One of the biggest hits of the Chicago theater season a couple of years back was a musical called "Hero."
Audiences filled the 800-seat theater.
The Chicago Sun-Times called it "instantly engaging and wholly accessible," "emotionally smart yet wonderfully playful," and "young, funny, real and full of heart."
It won two Jefferson Awards, including one for Best New Musical.
"That's the Chicago equivalent of the Tony Awards," said David H. Bell, who directed that original production.
Bell is in town to direct the Asolo Repertory Theatre production of "Hero." It will be the first time the musical has been staged since its world premiere.
There's a comic-book backdrop to "Hero," but Bell says it's not a comic-book musical. It more about the comic-book subculture that comic book superheroes, he says, but it's even more about universal human predicaments.
"It's a family drama," he said. "It's a wonderful play about a family getting by through all crises that develop over the course of the play."
The story revolves around Hero Batowski, a 28-year-old unpublished comic book artist. He still lives with his parents, and he and his father run a not-too-successful comic book store next to their home. Hero chronicles his existence with a journal in comic form, but doesn't think his work is good enough to send to publishers.
There's a painful incident in his past that he can't get over, but an unexpected twist forces him to take control of his life.
Director Bell is returning to Asolo Rep for the first time since his musical "Fanny Brice: America's Funny Girl" had successful run there almost exactly two years ago.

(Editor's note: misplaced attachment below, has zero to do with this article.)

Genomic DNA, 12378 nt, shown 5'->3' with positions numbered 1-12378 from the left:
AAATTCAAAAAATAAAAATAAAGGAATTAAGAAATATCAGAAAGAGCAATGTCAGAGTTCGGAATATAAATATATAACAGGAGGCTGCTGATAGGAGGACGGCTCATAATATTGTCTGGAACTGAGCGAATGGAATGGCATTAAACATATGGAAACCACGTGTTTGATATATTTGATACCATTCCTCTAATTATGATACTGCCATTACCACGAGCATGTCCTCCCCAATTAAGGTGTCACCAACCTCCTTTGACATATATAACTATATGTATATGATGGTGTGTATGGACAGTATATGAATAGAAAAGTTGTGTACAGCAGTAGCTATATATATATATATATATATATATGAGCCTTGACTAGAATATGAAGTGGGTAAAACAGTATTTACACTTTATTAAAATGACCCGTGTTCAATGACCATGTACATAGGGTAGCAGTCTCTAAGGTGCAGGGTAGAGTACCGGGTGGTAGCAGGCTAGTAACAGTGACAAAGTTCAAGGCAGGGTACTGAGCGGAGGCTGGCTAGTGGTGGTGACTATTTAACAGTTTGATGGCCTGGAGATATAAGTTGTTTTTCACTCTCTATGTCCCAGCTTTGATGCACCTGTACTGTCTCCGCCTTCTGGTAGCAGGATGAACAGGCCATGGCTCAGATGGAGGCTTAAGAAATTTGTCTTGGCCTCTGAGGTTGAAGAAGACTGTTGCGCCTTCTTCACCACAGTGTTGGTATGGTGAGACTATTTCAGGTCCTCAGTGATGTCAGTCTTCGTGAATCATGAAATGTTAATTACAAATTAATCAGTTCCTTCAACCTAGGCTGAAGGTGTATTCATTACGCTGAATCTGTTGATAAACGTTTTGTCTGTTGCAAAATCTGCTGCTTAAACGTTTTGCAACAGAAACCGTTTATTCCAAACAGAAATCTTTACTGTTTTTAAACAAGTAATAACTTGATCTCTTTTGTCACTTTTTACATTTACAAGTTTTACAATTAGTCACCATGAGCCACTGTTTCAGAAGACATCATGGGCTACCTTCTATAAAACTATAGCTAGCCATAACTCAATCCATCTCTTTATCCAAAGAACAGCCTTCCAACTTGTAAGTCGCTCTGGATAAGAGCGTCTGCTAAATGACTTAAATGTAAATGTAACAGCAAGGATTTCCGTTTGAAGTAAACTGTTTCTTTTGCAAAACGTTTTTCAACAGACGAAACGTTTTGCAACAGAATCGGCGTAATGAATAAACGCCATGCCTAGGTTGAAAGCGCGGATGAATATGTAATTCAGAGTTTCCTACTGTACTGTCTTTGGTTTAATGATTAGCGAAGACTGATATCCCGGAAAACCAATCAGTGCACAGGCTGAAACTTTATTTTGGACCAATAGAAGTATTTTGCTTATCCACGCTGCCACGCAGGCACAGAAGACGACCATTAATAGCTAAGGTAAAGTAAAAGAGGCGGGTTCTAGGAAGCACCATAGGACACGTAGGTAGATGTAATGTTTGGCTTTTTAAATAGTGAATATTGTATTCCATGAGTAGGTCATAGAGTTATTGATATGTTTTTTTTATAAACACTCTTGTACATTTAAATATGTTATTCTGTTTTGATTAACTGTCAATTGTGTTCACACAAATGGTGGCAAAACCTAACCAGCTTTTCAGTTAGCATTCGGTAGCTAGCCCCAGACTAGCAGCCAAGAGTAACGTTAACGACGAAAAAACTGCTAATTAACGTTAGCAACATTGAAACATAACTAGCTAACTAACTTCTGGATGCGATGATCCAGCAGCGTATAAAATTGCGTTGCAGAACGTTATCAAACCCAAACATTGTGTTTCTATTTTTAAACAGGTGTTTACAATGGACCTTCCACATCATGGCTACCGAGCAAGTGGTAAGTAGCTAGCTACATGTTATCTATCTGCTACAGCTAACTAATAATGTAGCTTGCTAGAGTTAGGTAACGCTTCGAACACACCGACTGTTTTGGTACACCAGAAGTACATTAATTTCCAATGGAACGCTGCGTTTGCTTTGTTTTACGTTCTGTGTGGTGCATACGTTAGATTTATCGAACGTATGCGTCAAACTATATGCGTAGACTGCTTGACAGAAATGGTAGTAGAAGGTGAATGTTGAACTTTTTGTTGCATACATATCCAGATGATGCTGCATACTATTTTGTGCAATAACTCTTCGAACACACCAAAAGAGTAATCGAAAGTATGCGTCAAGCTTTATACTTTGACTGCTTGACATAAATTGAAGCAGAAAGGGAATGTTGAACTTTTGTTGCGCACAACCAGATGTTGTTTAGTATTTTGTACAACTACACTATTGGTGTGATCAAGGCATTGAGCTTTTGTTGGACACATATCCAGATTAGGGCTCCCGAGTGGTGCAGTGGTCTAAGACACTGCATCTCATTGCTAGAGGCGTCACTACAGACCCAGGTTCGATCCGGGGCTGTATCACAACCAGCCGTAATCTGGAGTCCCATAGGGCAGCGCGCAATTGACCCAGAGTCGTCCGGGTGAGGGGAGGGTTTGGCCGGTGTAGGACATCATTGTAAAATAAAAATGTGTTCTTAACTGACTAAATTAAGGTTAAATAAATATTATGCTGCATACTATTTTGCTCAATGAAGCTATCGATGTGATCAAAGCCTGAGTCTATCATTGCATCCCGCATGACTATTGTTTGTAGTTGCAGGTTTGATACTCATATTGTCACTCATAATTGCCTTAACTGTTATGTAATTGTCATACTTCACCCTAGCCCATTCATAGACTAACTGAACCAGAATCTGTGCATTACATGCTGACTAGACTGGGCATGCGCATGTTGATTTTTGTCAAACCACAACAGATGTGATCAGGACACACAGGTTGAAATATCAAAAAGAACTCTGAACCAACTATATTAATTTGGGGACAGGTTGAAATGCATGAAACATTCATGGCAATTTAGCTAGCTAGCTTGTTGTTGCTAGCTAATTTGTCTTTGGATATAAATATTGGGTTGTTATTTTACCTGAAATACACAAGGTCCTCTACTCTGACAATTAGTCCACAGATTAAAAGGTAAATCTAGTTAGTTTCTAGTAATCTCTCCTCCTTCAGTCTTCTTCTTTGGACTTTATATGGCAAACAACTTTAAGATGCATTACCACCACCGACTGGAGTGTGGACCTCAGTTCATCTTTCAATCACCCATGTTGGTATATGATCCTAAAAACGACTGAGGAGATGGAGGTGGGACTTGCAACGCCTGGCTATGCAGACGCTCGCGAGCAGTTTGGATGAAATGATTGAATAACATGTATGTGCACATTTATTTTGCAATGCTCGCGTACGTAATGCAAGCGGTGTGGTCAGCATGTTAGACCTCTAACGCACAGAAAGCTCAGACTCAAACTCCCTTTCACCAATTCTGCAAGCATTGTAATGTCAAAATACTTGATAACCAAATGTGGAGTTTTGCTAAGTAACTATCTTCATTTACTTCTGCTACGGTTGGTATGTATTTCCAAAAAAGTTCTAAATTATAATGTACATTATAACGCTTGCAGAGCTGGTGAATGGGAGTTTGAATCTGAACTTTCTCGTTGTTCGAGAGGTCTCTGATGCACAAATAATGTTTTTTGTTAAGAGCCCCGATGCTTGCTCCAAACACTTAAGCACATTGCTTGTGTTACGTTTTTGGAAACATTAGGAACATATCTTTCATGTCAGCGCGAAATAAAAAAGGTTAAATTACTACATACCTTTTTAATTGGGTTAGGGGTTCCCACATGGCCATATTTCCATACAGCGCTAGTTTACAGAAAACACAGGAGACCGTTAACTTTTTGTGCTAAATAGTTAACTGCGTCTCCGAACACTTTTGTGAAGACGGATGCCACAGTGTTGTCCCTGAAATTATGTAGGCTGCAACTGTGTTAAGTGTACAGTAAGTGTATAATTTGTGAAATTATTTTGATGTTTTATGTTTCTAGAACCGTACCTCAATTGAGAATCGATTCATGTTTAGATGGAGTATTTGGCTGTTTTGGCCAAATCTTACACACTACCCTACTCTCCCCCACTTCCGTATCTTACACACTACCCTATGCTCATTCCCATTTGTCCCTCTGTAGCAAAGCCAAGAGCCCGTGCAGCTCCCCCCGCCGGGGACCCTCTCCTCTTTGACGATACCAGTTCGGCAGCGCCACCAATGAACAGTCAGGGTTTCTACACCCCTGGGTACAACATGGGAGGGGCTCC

He's also the head of the musical theater department at Northwestern University.
The music and lyrics come from Michael Mahler, a Chicagoan and a Northwestern alumnus whom Bell calls a "genius."
"He's a young man, but he's already a major figure in Chicago," Bell said. "He is not one of the grandsons of Stephen Sondheim. He goes for the meaning of the lyrics. He doesn't draw attention to their cleverness, His songs remind me of folk songs, or pop songs."
Mahler has most recently worked on additional lyrics for a new Cameron Mackintosh production of "Miss Saigon" that's set to open in London on May 3.
He'll be in Sarasota for the Asolo Rep production of "Hero," which features a five-piece rock band in the pit.
Besides, he said, Mahler and Bell, the Asolo Rep production features to cast members from the Chicago production and four or five from New York, the rest of the cast is from Florida.
"It's 13 people," Bell said. "That's small for a musical, but it's large for this space."
The space, he said, promises to make "Hero" an even better experience for Sarasota audiences than it was for those in Chicago.
"We did it in the Marriott Theater, which is an arena theater," he said. "It's 800 seats, but it's in the round. So this is the first time it's been done on a proscenium stage."
The intimate settings of the play, which unfolds largely in the family's home and comic book shop, make the relatively confined Mertz Theatre stage a better for the story, Bell said.
Besides, he said, Mahler and Aaron Thielen, who wrote the book for "Hero" have re-written some of the show so that it's even stronger than the premiere.
Details: "Hero" opens May 2 at the Mertz Theatre at the FSU Center for the Performing Arts, 5555 N. Tamiami Trail, Sarasota. Showtimes: 7:30 p.m. Tuesday, 8 p.m. Wednesday-Friday, 2 and 8 p.m. Saturday, 2 p.m. Sunday. Tickets prices range from $26 to $73. Call 941-351-8000 or go to www.asolorep.org.
Marty Clear, features writer/columnist, can be reached at 941-708-7919. Follow twitter.com/martinclear.